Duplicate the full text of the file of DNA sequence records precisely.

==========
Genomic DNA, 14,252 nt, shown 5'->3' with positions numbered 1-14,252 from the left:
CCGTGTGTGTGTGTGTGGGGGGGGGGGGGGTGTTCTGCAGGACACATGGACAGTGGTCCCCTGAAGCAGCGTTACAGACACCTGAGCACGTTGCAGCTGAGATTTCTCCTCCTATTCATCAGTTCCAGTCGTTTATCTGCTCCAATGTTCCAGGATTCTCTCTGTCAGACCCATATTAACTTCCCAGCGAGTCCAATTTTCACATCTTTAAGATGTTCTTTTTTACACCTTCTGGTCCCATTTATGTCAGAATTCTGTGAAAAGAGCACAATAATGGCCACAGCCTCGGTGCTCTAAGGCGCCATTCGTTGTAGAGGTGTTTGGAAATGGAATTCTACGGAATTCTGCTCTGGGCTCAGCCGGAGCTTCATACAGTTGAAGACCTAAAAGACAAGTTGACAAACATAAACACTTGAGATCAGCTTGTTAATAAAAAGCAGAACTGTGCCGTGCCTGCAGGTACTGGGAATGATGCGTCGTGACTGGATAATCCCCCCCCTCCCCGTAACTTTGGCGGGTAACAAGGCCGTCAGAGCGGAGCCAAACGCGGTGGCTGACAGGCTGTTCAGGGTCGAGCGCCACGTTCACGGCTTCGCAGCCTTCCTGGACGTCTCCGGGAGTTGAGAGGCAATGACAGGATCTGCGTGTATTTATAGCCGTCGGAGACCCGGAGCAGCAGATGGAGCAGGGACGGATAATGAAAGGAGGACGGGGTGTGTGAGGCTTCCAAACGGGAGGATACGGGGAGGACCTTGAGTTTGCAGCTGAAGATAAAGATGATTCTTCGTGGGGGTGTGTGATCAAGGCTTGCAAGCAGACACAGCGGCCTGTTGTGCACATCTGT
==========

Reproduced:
Genomic DNA, 14,252 nt, shown 5'->3' with positions numbered 1-14,252 from the left:
CCGTGTGTGTGTGTGTGGGGGGGGGGGGGGTGTTCTGCAGGACACATGGACAGTGGTCCCCTGAAGCAGCGTTACAGACACCTGAGCACGTTGCAGCTGAGATTTCTCCTCCTATTCATCAGTTCCAGTCGTTTATCTGCTCCAATGTTCCAGGATTCTCTCTGTCAGACCCATATTAACTTCCCAGCGAGTCCAATTTTCACATCTTTAAGATGTTCTTTTTTACACCTTCTGGTCCCATTTATGTCAGAATTCTGTGAAAAGAGCACAATAATGGCCACAGCCTCGGTGCTCTAAGGCGCCATTCGTTGTAGAGGTGTTTGGAAATGGAATTCTACGGAATTCTGCTCTGGGCTCAGCCGGAGCTTCATACAGTTGAAGACCTAAAAGACAAGTTGACAAACATAAACACTTGAGATCAGCTTGTTAATAAAAAGCAGAACTGTGCCGTGCCTGCAGGTACTGGGAATGATGCGTCGTGACTGGATAATCCCCCCCCTCCCCGTAACTTTGGCGGGTAACAAGGCCGTCAGAGCGGAGCCAAACGCGGTGGCTGACAGGCTGTTCAGGGTCGAGCGCCACGTTCACGGCTTCGCAGCCTTCCTGGACGTCTCCGGGAGTTGAGAGGCAATGACAGGATCTGCGTGTATTTATAGCCGTCGGAGACCCGGAGCAGCAGATGGAGCAGGGACGGATAATGAAAGGAGGACGGGGTGTGTGAGGCTTCCAAACGGGAGGATACGGGGAGGACCTTGAGTTTGCAGCTGAAGATAAAGATGATTCTTCGTGGGGGTGTGTGATCAAGGCTTGCAAGCAGACACAGCGGCCTGTTGTGCACATCTGT